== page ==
How prepared the company is for climate change, taking into account any risk and mitigation plans and each company's position on climate change.

The more focused on a greener future, the better.

Fund target: A score of 0.25 or over in climate change preparedness (adaptation score).

For each of the factors above, we select the highest scoring companies within their industry. Investing across different industry sectors gives your investment portfolio the best chance to make returns and to have a positive impact on the environment. However, this isn't guaranteed and your investment can go down as well as up.

Companies must keep striving to be sustainable too, as they are reassessed four times a year. Those who don’t continue to meet our standards may leave while those who become more aligned to the five factors might find themselves included.

Let’s take two car manufacturers as an example

Car Manufacturer A: makes electric vehicles and produces clean energy

  • Relatively low carbon intensity
  • Zero brown revenues and fossil fuel reserves
  • 100% green revenues and
  • Strong adaptation score

Car Manufacturer B: known mainly as a manufacturer of automobiles, motorcycles, and power equipment

  • Higher carbon intensity
  • Zero brown revenues and fossil fuel reserves
  • Very low proportion of green revenues
  • Relatively good adaptation score
Honda Logo
Carbon Intensity
Honda Logo
Brown Revenues
Honda Logo
Fossil Fuel Reserves
Honda Logo
Green Revenues
Honda Logo
Adaptation Score
Car Manufacturer A 56 0.00% 0 100.00% 0.729
Car Manufacturer B 83.4 0.00% 0 3.60% 0.646
Car Manufacturer A Car Manufacturer B
Carbon intensity
Carbon Intensity
56 83.4
Brown Revenues
Brown Revenues
0.00% 0.00%
Fossil Fuel Reserves
Fossil Fuel Reserves
0 0
Green Revenues
Green Revenues
100.00% 3.60%
Adaptation Score
Adaptation Score
0.729 0.646

Why we invest in Car Manufacturer A and not Car Manufacturer B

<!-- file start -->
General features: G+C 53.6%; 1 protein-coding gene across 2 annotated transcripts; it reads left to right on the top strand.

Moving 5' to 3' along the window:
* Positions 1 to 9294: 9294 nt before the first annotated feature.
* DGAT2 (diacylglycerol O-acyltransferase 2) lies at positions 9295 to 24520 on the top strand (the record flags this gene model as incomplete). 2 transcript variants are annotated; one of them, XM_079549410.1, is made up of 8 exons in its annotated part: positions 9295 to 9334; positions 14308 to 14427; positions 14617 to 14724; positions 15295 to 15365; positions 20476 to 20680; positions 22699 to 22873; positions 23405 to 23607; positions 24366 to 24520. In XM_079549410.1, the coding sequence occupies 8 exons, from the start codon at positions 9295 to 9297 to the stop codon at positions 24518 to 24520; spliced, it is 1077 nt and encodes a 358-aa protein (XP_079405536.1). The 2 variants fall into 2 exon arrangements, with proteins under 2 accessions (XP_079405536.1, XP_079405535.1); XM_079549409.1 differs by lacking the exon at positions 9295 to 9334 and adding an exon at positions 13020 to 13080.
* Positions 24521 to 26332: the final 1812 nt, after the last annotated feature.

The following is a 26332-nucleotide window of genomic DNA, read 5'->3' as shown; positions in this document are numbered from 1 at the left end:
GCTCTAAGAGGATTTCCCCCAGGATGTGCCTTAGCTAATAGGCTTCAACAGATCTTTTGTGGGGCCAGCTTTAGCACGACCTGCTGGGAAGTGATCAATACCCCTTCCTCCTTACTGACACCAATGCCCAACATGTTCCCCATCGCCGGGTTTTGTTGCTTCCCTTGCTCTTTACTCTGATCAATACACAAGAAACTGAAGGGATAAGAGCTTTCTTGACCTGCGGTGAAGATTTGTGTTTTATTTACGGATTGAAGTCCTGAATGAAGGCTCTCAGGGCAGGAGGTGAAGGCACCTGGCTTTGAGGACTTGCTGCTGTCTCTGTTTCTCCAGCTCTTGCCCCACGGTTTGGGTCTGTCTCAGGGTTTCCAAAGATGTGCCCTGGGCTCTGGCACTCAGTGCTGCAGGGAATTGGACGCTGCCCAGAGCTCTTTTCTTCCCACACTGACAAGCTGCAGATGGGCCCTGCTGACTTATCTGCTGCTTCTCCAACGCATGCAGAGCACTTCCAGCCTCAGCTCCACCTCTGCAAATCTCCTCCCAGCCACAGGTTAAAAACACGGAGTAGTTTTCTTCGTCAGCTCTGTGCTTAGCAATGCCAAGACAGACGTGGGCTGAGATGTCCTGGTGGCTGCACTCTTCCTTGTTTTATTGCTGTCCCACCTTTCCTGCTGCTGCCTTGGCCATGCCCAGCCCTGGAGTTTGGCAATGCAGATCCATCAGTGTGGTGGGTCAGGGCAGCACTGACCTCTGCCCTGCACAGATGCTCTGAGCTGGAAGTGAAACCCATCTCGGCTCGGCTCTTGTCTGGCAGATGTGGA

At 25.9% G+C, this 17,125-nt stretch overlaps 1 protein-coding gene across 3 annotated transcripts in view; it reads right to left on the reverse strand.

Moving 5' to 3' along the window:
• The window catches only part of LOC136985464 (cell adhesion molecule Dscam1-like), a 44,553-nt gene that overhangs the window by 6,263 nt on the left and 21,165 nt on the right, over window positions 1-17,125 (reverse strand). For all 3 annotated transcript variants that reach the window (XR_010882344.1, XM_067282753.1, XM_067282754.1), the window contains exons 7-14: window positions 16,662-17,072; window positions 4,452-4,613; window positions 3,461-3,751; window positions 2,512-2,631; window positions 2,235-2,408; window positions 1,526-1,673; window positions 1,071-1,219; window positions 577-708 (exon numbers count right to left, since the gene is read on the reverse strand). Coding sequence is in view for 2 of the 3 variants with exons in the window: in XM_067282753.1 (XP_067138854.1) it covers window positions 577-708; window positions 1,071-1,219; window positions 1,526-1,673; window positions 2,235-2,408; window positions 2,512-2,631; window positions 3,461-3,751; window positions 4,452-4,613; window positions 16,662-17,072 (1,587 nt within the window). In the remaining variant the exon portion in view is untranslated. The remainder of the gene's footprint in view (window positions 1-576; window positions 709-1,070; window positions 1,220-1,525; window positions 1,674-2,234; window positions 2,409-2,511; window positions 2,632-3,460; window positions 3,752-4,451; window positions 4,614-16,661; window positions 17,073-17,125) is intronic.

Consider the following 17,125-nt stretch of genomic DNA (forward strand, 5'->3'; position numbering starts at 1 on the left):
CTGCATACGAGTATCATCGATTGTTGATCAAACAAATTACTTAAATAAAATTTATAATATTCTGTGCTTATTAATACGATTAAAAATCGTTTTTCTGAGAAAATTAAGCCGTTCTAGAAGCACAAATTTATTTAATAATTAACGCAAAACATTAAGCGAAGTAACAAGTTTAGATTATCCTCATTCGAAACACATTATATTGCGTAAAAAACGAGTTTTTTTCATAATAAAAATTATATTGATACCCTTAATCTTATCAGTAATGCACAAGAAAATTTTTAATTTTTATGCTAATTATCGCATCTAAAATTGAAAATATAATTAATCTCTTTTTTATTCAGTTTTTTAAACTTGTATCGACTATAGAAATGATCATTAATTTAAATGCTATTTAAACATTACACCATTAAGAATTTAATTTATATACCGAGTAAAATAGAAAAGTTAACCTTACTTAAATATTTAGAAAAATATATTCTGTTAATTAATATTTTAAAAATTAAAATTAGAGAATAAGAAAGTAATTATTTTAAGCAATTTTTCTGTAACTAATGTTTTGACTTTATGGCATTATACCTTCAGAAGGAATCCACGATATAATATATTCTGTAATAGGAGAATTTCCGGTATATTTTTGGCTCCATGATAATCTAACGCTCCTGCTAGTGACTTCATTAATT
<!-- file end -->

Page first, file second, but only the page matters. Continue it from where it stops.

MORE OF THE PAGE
Car Manufacturer B isn't doing too badly, and it looks like it's moving towards green revenues, but isn't thriving in a sustainable fashion like Car Manufacturer A. 100% of Car Manufacturer A’s revenues come from green business activities, while only 3.6% of Car Manufacturer B’s revenue does.

As a result, we don’t invest in Car Manufacturer B at the moment but we do invest in Car Manufacturer A.

Of course, this could all change. We reassess companies' climate credentials regularly so if Car Manufacturer A changes their approach and becomes less sustainable they could lose our investment. But Car Manufacturer B also has the option to change and could still win our investment in the future

Why does it matter to us?

At OneFamily we believe that finance isn’t just personal. Every decision we make affects the people we care about most, our communities and the world. That’s why we believe in creating products that do good.

As well as reducing waste in our offices, undertaking energy-saving initiatives and using renewable energy where we can, we also offer our customers the option to invest in a fund that takes into account the climate credentials of the companies it buys shares in.

Because we're owned by our customers, we are free to focus on reinvesting our profits for their benefit, not shareholders.

We provide Young Person's Education Grants and we've created meaningful, long-term partnerships with charities that are making a positive difference locally.


Investing with a focus on the environment at OneFamily

You may also be interested in:

A beginner’s guide to ethical saving and investing

Whether you save in cash or invest in stocks and shares, where your money goes should reflect what your values are.

Is it better to save or invest your money?

If you save money in a savings account, it will grow with interest rates. Money invested in an investment fund buys shares in the stock market.

How does the annual ISA allowance work?

You can put up to £20,000 in ISAs in your name each tax year. This limit is set by HMRC and reviewed each year.

Holding your nerve when your investment loses value

Turbulent markets can affect the value of your stocks and shares ISA, but the worst thing you can do is panic.